Intraosseous (IO) access is an alternative to such difficult iv access situations. IO access allows infusion of fluids directly into the intra-medullary venous channels which drain into systemic circulation. Clinical studies have shown that IO access is safe, simple, cost-effective and associated with low rate of complications,,,,,. Success rate has been shown to be significantly higher and insertion time significantly shorter with IO access as compared to CVC insertion,.
wThe traditional IO needles are available in India and are used in paediatric patients. However, these devices are placed manually, hence not ideal for piercing the thick cortical bone of adult patients. There are only a few IO devices available in the developed countries which are suitable for both paediatric and adult patients. All these devices are expensive and are not easily available in India.
Due to the technical shortcomings of the existing IO devices, high cost, and lack of easy availability in India, a novel IO device under Stanford-India Biodesign (SIB) programme has been developed for emergency vascular access. This pilot study was designed to test the functionality and safety of this device. The objectives were to assess the (i) ability of the device to penetrate the cortical layers of proximal and/or distal tibia in adult human cadavers, and (ii) ability to use this device safely without any device or cadaver-related complications.
| Material & Methods|| |
This observational pilot study was performed at the Anatomy Department of All India Institute of Medical Sciences (AIIMS), New Delhi, India in November 2010. The study protocol was approved by the Institute's Ethics Committee.
Three human cadavers were prepared as per standard protocol. The bone structure of the cadavers was not changed. The proximal and distal ends of tibia were chosen as the IO insertion sites. Proximal tibial insertion was done approximately 1-3 cm below the tibial tuberosity while distal tibial insertion was done around 1-3 cm above the medial malleolus. All the insertions were performed by a single operator so as to avoid inter-operator variation in skill and subjective assessment of penetration. A single independent monitor was responsible for device inspection.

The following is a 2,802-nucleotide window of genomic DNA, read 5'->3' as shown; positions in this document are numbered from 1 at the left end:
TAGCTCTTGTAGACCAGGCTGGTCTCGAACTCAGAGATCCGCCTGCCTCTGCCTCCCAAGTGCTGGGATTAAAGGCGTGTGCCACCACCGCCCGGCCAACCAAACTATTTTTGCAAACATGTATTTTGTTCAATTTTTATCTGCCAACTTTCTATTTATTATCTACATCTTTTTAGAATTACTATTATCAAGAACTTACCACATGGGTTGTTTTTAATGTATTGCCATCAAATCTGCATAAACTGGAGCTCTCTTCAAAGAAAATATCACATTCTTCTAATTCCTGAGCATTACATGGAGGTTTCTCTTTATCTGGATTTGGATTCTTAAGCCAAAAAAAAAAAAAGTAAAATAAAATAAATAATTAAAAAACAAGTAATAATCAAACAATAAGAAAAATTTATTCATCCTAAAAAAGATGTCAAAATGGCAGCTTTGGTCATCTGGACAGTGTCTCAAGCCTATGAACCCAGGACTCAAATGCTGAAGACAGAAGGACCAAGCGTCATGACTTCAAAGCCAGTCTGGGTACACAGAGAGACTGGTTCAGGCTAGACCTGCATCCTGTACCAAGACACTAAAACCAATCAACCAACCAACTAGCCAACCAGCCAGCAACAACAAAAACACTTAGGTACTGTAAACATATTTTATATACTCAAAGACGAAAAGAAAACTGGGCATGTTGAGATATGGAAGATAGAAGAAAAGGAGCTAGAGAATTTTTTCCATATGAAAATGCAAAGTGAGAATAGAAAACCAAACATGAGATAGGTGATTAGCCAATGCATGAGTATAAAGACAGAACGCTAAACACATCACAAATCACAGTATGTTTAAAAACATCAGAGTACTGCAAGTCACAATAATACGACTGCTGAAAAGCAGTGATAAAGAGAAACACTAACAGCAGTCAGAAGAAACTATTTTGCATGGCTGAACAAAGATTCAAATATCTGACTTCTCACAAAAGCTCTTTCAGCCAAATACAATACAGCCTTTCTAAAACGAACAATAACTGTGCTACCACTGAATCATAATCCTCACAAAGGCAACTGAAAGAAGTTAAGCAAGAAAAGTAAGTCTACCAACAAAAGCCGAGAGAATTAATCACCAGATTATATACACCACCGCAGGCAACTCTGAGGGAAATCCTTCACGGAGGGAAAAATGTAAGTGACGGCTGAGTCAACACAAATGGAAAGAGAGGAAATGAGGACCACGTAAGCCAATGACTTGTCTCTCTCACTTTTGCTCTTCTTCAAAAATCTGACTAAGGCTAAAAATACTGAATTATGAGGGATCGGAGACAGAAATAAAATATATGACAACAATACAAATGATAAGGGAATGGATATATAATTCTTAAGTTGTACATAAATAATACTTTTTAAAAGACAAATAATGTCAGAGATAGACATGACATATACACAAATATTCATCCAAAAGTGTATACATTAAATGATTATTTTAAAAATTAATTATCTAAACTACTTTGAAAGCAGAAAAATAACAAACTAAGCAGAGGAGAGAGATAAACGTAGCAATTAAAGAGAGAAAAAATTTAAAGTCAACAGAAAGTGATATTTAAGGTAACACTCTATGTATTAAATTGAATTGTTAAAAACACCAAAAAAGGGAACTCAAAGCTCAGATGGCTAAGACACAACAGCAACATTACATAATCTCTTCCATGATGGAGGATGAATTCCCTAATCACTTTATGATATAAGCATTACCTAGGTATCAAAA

Device description & study procedure:
The device consisted of a needle-trocar assembly attached to a lead screw, which in turn was attached to the handle of the device [Figure 1]. The needle was positioned using a 'guide' which was gripped on the target site with the non-dominant hand. This needle-trocar assembly was rotated by pushing the handle downward with the dominant hand. This downward movement rotated the lead screw which in turn rotated the needle-trocar assembly, making it penetrate the bone. Once the needle-trocar assembly pierced through the cortical layer of the bone (perceived as give-away feel by the operator), downward push to handle was stopped. Further, the 'guide' was removed and the trocar was pulled out of the needle-trocar assembly resulting in positioning the distal end of the hollow needle inside the bone.
A single device was used for all the procedures to prevent any variation due to device configuration. The device was inspected by the monitor before and after every insertion using a magnifying glass. The device was used only after it was certified by the monitor. The procedure of every insertion was video recorded.
For objective evidence, four sets of radiographs were taken during each IO insertion. Each set of imaging consisted of an antero-posterior and lateral view of the target site. The first set was taken prior to inserting IO device to rule out any pre-procedure bone fracture or bone aberration. Second set of radiographs was taken after IO needle insertion with the needle in situ and the trocar removed. This was to confirm the exact position of the needle and to verify the needle shape after insertion (straight, bent or broken). The third set of radiographs was taken after injecting 5-10 ml of contrast (76% Trazograf: meglumine diatrizoate and sodium diatrizoate) through the IO needle. This was to confirm the position of needle inside the bone [Figure 2]. Any extravasation of the contrast resulting in soft tissue swelling was observed and recorded. The fourth set of radiographs was taken after the needle removal. This set was taken to visualize any metal pieces left inside the cadaver bone due to needle breakage. Fracture and bone aberration related to IO procedure were checked at the site of insertion in all the radiographs.